This is the fifth in a series discussing solo piano recording and processing for Roger Powell’s third solo release Fossil Poets along with the process used for approval of work along the way.






Solo Piano Parts

Roger Powell is still very at home just sitting down and improvising. Knowing his previous recordings included some beautiful piano pieces I suggested that we try to include some solo piano work on this record. I suggested that he put up a mic on his upright piano in the living room and just improvise, and I’d pick the best parts and make the edits. Roger did just that, recording the piano pieces using a DigiTech JamMan loop pedal. The simplicity of the device allowed the capture of his performances without a lot of setup. The box records to WAV files that he uploaded to our project FTP site, setup so that we could exchange large uncompressed audio files.


Powell has a beautiful Schimmel upright he purchased in 1994. The setup was a simple, mono mic placement, the Rode NTK, above the back of his head aimed at the open piano top. The recording ended up having a pleasant room ambience. Roger recorded one continuous piece (nearly 10 minutes in length totaling 50 Megabytes)



Mono to Stereo

Once I downloaded the mono 16 bit 44.1K file I processed it, for stereo spatialization using Waves Imagizer, creating a split field image from this mono source material. I chose two short segments out of the larger ten minute piece that had been recorded. The treatment of placing the piano into the proper ambient space took a bit of time. I chose a Church hall in the Altiverb reverb plug-in. The actual impulse response used was the Utrecht Conservatory Chapel.


One of the problems I had with the single source mic placement was some tubbiness (midrange) that I eq’ed out using the Pultec MEQ-5 plug-in. This is a software emulation of the vintage Pultec EQ, highly praised for its warm sounding interactive EQ curves. I also used just a slight bit of compression (just a few DB) using the Waves Linear Phase Multiband Compressor in an OPTO emulation mode. Not too drastic, just to even out the piano’s registers. I reduced some of the 250Hz range and boosted a bit at 2000Hz. With the dynamics present in acoustic instruments less is more, always.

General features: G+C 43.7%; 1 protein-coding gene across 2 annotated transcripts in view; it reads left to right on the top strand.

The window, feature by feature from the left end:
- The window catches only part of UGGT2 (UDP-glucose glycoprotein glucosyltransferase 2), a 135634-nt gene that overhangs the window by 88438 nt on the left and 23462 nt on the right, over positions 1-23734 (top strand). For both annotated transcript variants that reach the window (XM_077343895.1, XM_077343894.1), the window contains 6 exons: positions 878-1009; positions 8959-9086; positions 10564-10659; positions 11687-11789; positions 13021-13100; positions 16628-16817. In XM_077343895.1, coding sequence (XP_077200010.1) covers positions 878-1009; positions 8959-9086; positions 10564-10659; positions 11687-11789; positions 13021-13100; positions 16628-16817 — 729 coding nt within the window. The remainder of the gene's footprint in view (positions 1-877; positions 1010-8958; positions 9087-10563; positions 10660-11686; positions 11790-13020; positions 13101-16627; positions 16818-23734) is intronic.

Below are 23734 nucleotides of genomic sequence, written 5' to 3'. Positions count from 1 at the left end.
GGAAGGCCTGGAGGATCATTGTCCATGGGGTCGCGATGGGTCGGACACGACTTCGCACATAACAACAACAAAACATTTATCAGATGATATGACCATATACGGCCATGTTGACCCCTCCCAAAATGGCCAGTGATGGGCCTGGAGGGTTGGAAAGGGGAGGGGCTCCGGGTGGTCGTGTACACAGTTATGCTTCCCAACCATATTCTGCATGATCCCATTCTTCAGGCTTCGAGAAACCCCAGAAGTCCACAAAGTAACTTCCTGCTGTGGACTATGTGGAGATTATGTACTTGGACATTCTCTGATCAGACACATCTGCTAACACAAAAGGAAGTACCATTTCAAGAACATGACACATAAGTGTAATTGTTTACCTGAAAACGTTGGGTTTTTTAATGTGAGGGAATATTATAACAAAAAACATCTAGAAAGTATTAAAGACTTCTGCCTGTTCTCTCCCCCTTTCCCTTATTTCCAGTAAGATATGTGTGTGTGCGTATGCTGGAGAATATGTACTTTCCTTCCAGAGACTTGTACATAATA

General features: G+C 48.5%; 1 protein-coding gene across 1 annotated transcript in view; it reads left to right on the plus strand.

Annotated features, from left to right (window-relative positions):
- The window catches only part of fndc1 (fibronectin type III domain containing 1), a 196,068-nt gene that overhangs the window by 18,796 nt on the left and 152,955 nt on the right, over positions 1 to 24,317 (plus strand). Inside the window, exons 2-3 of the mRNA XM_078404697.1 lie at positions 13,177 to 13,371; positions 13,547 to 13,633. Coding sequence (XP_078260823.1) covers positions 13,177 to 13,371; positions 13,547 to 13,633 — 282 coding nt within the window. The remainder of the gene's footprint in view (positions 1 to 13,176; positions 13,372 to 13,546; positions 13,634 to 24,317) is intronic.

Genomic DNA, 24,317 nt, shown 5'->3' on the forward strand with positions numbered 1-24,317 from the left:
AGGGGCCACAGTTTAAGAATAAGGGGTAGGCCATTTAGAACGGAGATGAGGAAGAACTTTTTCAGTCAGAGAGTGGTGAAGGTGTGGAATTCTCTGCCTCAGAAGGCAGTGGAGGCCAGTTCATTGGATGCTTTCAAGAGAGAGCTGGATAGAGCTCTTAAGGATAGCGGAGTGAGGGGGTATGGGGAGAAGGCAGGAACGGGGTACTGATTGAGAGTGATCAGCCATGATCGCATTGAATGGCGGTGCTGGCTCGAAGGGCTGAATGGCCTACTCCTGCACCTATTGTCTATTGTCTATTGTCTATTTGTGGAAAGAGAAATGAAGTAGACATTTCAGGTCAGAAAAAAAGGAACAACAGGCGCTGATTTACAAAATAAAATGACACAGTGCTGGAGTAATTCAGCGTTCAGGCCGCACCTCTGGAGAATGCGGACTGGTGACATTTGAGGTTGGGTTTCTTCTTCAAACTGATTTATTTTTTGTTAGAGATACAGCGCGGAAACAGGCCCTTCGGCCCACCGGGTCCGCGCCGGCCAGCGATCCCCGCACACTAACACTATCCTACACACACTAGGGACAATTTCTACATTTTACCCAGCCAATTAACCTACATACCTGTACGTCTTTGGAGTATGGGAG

Mangling sounds with external boxes-

Sometimes external processors were used to liven things up a bit. Roger is fond of the Vox ToneLab unit. He says “I originally bought this for it’s intended use with guitar, but I soon found out it was really cool for processing other instruments, especially the Nord Electro electric piano sounds. With a 12AX7 tube and simulations of vintage effects, it was perfect for mangling otherwise plain sounds.”


Process for approvals

At critical points during the production, I would just burn a CD, send it via snail-mail and ask, "What do you think of this?" If Roger needed to add a part, my submissions could easily be pulled into his Pro Tools rig and parts added.


We used email for approval of construction/arrangements/mixes. We did completely upload Roger’s piano pieces (Dauphine & Astrae) using our project FTP site. But, we found that for most of this project it was easier to wait for a CD to arrive via standard postal service. The time between updated versions was great enough immediate access was not much of a concern in this case.


ISP and FTP 

Even if you are only sending a bunch of MP3’s, using email is can be unwieldy because the file sizes for attachments (determined by your level of service with an Internet Service Provider ISP) is usually limited to a few megabytes. You really need an FTP (File Transfer Protocol) service for sending and receiving the large uncompressed files we are accustomed dealing with for audio. The formula for calculating file sizes is 10 megabytes per minute for Stereo, 44.1Khz, 16 Bit files. For example, a 3-minute song at this sample rate and bit width fills 30 megabytes!